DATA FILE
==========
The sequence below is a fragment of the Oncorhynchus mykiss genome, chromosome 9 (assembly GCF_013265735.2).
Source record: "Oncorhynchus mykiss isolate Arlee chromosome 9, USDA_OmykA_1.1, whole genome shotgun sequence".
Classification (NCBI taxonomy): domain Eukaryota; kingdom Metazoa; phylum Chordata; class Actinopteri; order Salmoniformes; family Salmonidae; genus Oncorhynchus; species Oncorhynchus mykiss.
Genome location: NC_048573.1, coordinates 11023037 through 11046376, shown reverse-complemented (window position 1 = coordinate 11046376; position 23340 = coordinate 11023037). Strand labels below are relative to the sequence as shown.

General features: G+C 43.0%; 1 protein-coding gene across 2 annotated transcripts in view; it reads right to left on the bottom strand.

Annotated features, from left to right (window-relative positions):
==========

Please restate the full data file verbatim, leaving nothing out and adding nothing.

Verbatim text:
The sequence below is a fragment of the Oncorhynchus mykiss genome, chromosome 9 (assembly GCF_013265735.2).
Source record: "Oncorhynchus mykiss isolate Arlee chromosome 9, USDA_OmykA_1.1, whole genome shotgun sequence".
Classification (NCBI taxonomy): domain Eukaryota; kingdom Metazoa; phylum Chordata; class Actinopteri; order Salmoniformes; family Salmonidae; genus Oncorhynchus; species Oncorhynchus mykiss.
Genome location: NC_048573.1, coordinates 11023037 through 11046376, shown reverse-complemented (window position 1 = coordinate 11046376; position 23340 = coordinate 11023037). Strand labels below are relative to the sequence as shown.

General features: G+C 43.0%; 1 protein-coding gene across 2 annotated transcripts in view; it reads right to left on the bottom strand.

Annotated features, from left to right (window-relative positions):